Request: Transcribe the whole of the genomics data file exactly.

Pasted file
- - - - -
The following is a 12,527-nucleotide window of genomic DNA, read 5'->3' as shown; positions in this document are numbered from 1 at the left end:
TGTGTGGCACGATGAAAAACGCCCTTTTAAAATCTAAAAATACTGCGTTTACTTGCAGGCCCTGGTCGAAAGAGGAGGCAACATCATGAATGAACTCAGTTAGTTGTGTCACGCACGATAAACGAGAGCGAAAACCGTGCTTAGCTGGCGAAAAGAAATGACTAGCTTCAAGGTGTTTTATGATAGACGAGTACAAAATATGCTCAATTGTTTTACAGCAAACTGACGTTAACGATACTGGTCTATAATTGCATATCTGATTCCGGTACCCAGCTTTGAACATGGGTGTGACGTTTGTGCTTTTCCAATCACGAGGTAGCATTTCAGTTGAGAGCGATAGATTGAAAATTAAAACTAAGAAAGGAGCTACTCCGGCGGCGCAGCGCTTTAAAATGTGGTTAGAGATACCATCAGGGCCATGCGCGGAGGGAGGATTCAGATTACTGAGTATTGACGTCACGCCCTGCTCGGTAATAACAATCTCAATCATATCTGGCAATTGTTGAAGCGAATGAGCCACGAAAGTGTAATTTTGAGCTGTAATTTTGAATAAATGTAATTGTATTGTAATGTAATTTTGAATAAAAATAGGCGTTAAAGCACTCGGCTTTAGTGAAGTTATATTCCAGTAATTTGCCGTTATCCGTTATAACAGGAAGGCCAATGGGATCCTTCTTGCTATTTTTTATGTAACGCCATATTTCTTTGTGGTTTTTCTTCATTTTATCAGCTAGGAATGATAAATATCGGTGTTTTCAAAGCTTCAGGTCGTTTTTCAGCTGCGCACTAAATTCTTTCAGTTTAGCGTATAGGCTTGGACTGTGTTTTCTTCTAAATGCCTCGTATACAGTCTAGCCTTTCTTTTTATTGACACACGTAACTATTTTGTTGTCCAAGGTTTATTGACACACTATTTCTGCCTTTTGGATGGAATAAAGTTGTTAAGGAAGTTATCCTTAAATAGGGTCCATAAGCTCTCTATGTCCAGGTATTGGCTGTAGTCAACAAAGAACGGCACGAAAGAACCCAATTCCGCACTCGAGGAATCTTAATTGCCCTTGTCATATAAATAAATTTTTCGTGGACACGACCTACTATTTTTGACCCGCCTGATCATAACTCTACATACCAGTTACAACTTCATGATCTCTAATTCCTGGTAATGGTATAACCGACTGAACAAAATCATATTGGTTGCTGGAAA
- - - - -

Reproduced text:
The following is a 12,527-nucleotide window of genomic DNA, read 5'->3' as shown; positions in this document are numbered from 1 at the left end:
TGTGTGGCACGATGAAAAACGCCCTTTTAAAATCTAAAAATACTGCGTTTACTTGCAGGCCCTGGTCGAAAGAGGAGGCAACATCATGAATGAACTCAGTTAGTTGTGTCACGCACGATAAACGAGAGCGAAAACCGTGCTTAGCTGGCGAAAAGAAATGACTAGCTTCAAGGTGTTTTATGATAGACGAGTACAAAATATGCTCAATTGTTTTACAGCAAACTGACGTTAACGATACTGGTCTATAATTGCATATCTGATTCCGGTACCCAGCTTTGAACATGGGTGTGACGTTTGTGCTTTTCCAATCACGAGGTAGCATTTCAGTTGAGAGCGATAGATTGAAAATTAAAACTAAGAAAGGAGCTACTCCGGCGGCGCAGCGCTTTAAAATGTGGTTAGAGATACCATCAGGGCCATGCGCGGAGGGAGGATTCAGATTACTGAGTATTGACGTCACGCCCTGCTCGGTAATAACAATCTCAATCATATCTGGCAATTGTTGAAGCGAATGAGCCACGAAAGTGTAATTTTGAGCTGTAATTTTGAATAAATGTAATTGTATTGTAATGTAATTTTGAATAAAAATAGGCGTTAAAGCACTCGGCTTTAGTGAAGTTATATTCCAGTAATTTGCCGTTATCCGTTATAACAGGAAGGCCAATGGGATCCTTCTTGCTATTTTTTATGTAACGCCATATTTCTTTGTGGTTTTTCTTCATTTTATCAGCTAGGAATGATAAATATCGGTGTTTTCAAAGCTTCAGGTCGTTTTTCAGCTGCGCACTAAATTCTTTCAGTTTAGCGTATAGGCTTGGACTGTGTTTTCTTCTAAATGCCTCGTATACAGTCTAGCCTTTCTTTTTATTGACACACGTAACTATTTTGTTGTCCAAGGTTTATTGACACACTATTTCTGCCTTTTGGATGGAATAAAGTTGTTAAGGAAGTTATCCTTAAATAGGGTCCATAAGCTCTCTATGTCCAGGTATTGGCTGTAGTCAACAAAGAACGGCACGAAAGAACCCAATTCCGCACTCGAGGAATCTTAATTGCCCTTGTCATATAAATAAATTTTTCGTGGACACGACCTACTATTTTTGACCCGCCTGATCATAACTCTACATACCAGTTACAACTTCATGATCTCTAATTCCTGGTAATGGTATAACCGACTGAACAAAATCATATTGGTTGCTGGAAA